Not so fast.

We had our home study visit with our case worker on Thursday to reopen our home for foster care. We went through our piles of paper work to make sure everything was there. A quick scramble to reprint the form Ali had torn the corner off of, print our her adoption decree (and explain that no, we still don’t have a birth certificate for her even though her adoption was finalized 7 months ago…), and print out our 14 pages of 2011 tax returns to attempt to prove that Jason, who does not get pay stubs because he’s self-employed, does indeed make money.

Then we moved on to the home tour and inspection. Tennessee Department of Children’s Services has been in the news a lot lately and it hasn’t been good news… That seemed like a valid excuse for our case worker to open every drawer and cabinet in our kitchen to make sure there was nothing potentially harmful within reach of a small child. The child lock on our knife drawer failed. When she yanked on it, it popped right open. So we spent a good 10 minutes talking about the danger of knives, potential scenarios and possible solutions. Jason insists on fixing the lock. Her suggestion was to put the knives up high, which to me, means they’re still accessible to a determined child AND I’m more likely to drop one on my head while I’m cooking dinner.

We also need doors or a more invasive metal screen on our fireplace. I thought this might be the case. Ours has a metal mesh screen and since the safety checklist said “fireplace screens or guards are in place” I thought it was worth a try. Glass doors for our extra wide fireplace cost $1500-3000 so…yeah. I’m hoping that a big ugly metal screen will get the job done.

Honestly, I was surprised by the things that were meticulously inspected while other things (that seemed important in our first home approval 2 years ago) were just glanced at or discussed this time around. We were also surprised to find out that Jason has a black mark on his criminal record from a speeding ticket in Virginia 7 years ago.

But nothing was more surprising than to find out that some people at the DCS office are still upset about how things went down 18 months ago which led up to a judge taking Ali out of state care and giving us custody so we could adopt her. It seems there’s been a game of telephone going on around the office and the story has, in Jason’s words, turned us into the Giant Purple People Eater. (In other words, the story has been twisted over time.) We got slapped on the hand and warned “don’t do that again, or else…” I have to admit, I’m kind of proud of the fact that we still have a reputation around the office after all this time. Jason asked if the person who approves our home study knows about everything that happened and her response was “EVERYBODY knows.”

Let the records show: We never broke any of their policies; we passionately questioned a policy that was broad and obscure because it didn’t seem to be in the best interest of the child in our care. I would not hesitate to do that again. We take it seriously when they tell us to advocate for the child and we’ll do that, even if it’s messy. Clearly we were not the only ones who felt their policy was in conflict with Ali’s best interest and ultimately it was the magistrate who made the call. We had not even asked for custody (we didn’t know we had the right). So as far as the accusation that we “went over their heads” … no, we just prayed, spoke our hearts and God went WAY OVER your heads! Also, we did NOT hire an attorney to represent us until after we were given custody and had to peruse private adoption at our own expense. Thankyouverymuch.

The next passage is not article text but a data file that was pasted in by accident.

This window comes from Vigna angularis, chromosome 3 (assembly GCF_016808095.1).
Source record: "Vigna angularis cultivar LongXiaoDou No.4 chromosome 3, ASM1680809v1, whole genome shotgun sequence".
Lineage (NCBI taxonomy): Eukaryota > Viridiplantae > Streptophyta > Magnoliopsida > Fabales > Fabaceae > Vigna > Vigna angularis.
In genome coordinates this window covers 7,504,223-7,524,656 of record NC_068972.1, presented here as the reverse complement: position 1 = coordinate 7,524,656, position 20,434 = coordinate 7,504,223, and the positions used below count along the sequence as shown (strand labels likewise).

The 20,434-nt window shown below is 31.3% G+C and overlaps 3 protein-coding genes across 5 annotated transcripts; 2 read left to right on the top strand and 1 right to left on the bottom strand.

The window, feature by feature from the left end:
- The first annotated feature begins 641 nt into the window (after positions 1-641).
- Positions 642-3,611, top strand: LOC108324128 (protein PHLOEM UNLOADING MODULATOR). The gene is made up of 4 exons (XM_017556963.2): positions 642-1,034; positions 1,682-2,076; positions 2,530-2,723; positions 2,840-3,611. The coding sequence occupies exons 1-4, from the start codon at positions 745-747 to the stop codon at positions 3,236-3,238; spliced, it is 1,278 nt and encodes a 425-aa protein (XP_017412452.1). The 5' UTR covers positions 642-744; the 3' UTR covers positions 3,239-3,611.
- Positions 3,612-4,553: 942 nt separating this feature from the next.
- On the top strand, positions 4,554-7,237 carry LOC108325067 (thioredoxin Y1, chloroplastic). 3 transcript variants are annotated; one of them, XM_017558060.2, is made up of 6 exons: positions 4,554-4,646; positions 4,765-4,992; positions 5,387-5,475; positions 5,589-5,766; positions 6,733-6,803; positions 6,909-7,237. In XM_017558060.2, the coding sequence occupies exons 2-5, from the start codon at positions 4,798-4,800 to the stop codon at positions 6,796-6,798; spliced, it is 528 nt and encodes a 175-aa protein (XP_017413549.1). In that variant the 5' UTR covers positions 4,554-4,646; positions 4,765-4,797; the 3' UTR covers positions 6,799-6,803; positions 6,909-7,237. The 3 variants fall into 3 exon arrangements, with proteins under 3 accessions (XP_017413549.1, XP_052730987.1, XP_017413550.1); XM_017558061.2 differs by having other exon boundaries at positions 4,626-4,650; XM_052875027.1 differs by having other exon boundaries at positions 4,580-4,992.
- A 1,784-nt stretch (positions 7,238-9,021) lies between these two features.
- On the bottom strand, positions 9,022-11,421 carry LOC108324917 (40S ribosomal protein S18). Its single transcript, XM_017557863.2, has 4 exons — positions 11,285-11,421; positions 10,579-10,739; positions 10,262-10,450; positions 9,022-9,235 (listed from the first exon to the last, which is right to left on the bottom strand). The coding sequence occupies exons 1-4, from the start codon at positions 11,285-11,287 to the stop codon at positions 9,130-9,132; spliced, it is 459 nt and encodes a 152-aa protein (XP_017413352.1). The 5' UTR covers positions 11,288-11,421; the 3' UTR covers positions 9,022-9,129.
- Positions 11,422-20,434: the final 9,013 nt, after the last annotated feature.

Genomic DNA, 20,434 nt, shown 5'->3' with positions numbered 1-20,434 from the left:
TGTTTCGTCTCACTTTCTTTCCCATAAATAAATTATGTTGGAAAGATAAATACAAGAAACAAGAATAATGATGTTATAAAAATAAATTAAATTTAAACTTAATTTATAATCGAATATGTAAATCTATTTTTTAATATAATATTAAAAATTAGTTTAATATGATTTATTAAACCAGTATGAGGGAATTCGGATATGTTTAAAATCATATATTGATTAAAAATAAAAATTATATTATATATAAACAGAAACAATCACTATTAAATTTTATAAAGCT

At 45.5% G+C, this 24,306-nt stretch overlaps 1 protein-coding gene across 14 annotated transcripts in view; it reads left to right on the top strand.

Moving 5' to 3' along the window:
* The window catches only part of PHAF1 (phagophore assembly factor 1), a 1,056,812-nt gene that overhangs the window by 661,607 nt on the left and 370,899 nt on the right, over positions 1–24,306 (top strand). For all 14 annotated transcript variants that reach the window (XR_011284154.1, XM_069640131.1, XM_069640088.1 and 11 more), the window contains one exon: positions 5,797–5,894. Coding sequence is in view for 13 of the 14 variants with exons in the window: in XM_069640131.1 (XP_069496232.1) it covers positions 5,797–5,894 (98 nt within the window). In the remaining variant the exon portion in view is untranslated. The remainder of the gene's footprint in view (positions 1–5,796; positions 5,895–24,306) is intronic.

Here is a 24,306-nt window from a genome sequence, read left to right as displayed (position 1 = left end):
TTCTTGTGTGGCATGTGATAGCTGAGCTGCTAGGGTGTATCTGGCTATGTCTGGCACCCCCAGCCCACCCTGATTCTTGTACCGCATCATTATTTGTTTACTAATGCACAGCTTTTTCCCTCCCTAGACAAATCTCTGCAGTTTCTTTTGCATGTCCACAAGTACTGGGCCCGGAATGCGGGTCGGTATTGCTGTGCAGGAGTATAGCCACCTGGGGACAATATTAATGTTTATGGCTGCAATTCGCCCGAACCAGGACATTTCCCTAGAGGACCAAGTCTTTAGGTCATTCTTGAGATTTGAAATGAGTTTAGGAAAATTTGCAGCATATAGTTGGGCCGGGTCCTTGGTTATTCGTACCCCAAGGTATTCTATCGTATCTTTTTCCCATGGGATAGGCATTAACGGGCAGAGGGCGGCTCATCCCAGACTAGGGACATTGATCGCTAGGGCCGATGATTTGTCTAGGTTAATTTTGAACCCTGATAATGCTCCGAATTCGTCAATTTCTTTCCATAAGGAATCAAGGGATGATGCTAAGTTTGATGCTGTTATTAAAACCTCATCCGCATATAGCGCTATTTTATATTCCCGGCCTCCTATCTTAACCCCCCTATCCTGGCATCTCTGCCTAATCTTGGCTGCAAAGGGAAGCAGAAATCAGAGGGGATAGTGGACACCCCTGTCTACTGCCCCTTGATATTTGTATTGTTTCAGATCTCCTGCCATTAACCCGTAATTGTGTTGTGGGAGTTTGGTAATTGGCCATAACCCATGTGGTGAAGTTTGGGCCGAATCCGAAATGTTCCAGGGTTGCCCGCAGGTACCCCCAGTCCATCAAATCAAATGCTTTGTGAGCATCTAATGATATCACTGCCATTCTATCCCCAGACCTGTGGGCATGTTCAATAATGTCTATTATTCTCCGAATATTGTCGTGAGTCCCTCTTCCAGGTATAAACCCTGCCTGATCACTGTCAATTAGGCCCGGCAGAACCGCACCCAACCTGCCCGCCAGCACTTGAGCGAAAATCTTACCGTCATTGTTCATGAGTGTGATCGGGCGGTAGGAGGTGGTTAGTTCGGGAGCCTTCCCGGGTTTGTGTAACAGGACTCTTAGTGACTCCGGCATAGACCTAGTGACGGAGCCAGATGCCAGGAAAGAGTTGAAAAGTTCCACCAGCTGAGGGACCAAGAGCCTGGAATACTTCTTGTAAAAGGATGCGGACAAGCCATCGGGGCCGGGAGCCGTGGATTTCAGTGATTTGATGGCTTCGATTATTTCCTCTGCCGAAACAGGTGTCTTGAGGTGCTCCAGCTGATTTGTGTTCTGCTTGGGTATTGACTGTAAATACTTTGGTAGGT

It was a little angering, not at our case worker who is sweet but was instructed to give us a warning, but at the system as a whole. Welcome back into our lives DCS drama! More than anything though, it was motivating. It reminded us of why we’re doing this: we are in it for the kids. We will parent, love, protect, nurture and advocate for them for as long as they’re living in our home. We’re not at odds with the system…unless it’s at odds with the child’s best interest. Then you better believe we’re going to do what we’ve been asked to do.

So, I’m pretty confident they’re going to approve our home. As long as a knife drawer, fireplace screen and criminal record for a speeding violation 7 years ago can be resolved. We’ll find out soon enough. The main reason I’m not at all worried about it is that we feel called by God to do this. It’s not fun.* It’s not easy. I’m perfectly content as Ali’s mom and if we simply wanted to have more kids, we’d pop ’em out of my body (assuming it all works down there). We’re in it for the kids because we feel called to care for the fatherless, defend the weak, clothe the naked, house the homeless, feed the hungry, heal the sick. If this doesn’t work out with DCS, I know God will use us in another way. This was His idea first, after all.

*Parenting is fun. Dealing with the child welfare system is not. The kids are worth it.

Tomorrow we’re going to get fingerprinted for the third time in the last two years. We assumed that our prints would never change but apparently the government wants to make sure they’re still the same as they were in May 2011 and January 2012.

I’ll keep you posted if/when we’re approved to start receiving placement calls.